The presentation of Dr. Gergely Tapolczai, MP looked at the same issue from the perspective of those affected. It was the most inspiring talk of the conference. Mr. Tapolczai guided us through the difficulties he faced growing up. He also talked about the advances that the National Disability Program and the sign-language law brought to the deaf community. As a deaf student in the school of hearers, he could only take strength from his inner motivation. HIs love for reading helped him through the difficulties. He graduated from Law University, and through his advocacy work at SINOSZ (the umbrella organization for deaf people) he made great advances for the acceptance of the sign language law in 2009. This ensured the setting up of a sign language interpretation service, which is a great help in everyday communication between deaf and non-deaf.

The Waste-land section was opened by Dániel Varjú, student at Apáczai High School. He talked about the results of the joint work, and stressed that in one year the attitude towards sustainability and environmental issues changed in the school. For instance, they initiated the selective collection of rubbish which is maintained by a volunteer group of students. Dimitar Lazarov (CIE) talked about the issue of food waste which was a popular topic through the collaboration between Ghana and Bulgaria. Food is certainly an issue that everyone can relate to. The facts are striking. In the past 30 years, food production has increased 2-4 times, but even today every 7th person goes to bed hungry. At the same time, 1/3 of all food produced ends up in waste. This has various reasons: it is not even harvested, food ends up in trash during transport or packaging, we do not buy it at the supermarket, as it is “ugly”, or we throw the leftovers away. We can fight this trend with small actions: being more aware of how much we need, how much we buy, “recycling” leftovers. Renáta Pakot, the representative of Terracycle believes in radical solutions as well. Their slogan is: Let’s eliminate the idea of waste! Waste has 3 important properties: composition, features and intention. Based on this, they recommend three approaches: reuse (renovating electronic devices), upcycle by giving it a new function (creating pens from used toothbrushes), and recycle (making hangers from chips bags).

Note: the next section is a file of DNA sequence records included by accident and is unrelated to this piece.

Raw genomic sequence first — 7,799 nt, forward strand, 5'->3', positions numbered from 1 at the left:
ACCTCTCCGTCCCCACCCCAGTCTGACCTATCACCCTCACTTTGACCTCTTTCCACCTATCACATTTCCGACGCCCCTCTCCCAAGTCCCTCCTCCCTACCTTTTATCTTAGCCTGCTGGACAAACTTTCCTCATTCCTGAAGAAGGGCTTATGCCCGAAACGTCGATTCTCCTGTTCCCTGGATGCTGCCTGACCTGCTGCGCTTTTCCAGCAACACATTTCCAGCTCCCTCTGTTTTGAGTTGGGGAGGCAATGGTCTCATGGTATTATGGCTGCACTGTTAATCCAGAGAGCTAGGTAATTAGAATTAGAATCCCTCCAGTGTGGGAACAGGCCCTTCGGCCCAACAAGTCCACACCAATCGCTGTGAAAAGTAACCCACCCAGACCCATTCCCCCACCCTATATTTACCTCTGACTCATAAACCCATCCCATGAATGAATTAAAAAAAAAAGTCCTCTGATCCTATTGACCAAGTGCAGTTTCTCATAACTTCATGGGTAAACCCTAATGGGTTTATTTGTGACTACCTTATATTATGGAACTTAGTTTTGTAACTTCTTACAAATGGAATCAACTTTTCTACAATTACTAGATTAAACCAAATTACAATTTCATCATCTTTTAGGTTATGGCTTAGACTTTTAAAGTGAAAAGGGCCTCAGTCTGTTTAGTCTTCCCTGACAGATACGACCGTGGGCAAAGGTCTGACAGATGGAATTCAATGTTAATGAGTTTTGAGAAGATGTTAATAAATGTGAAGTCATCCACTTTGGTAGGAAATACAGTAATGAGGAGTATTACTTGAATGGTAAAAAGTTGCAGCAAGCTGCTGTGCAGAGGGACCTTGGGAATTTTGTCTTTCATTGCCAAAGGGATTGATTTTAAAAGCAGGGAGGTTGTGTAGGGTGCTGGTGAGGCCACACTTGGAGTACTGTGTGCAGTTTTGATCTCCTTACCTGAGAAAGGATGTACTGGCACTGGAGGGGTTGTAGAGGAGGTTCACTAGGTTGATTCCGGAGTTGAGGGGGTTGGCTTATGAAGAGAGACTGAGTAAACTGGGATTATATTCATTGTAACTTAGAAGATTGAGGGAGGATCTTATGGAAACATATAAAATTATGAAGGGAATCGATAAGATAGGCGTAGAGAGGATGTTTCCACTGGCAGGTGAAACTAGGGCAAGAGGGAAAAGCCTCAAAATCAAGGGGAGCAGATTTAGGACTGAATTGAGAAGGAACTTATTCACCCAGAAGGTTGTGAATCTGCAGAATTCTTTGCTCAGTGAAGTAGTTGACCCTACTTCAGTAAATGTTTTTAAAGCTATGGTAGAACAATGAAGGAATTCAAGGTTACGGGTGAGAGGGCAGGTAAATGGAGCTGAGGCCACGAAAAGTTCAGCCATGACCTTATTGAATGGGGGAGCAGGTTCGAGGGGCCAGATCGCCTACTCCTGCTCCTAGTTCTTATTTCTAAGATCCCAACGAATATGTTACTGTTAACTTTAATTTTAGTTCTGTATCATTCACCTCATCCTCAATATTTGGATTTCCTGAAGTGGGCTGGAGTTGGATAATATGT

The participants of the roundtable, Our world in the classroom looked at global education from multiple perspectives representing their various fields: dr. Erika Fodor (Ministry of Trade and Foreign Affairs), Attila Varga (Hungarian Institute for Educational Research and Development), Dimitar Lazarov (Center for Inclusive Education), Eben Parditey EHT-Ghana, Szilvia Csanády (Arany János Primary and Secondary School), Bence Csontos (National Youth Council of Hungary) offered their insights.

The conference was closed by three interactive and hands-on workshops:

Recyclart by Cellux Art Group

The school partnership method by Kristine F. Tolborg (founder of Global School Partnerships Denmark)

Global dimension in everyday school life by Dávid Bán and Balázs Nagy (Anthropolis)

The exhibition, Faraway classmate showcasing the work of Hungarian and Sierra Leonean schools can be visited until the 5th of December at the conference venue, Eötvös 10 Community Center.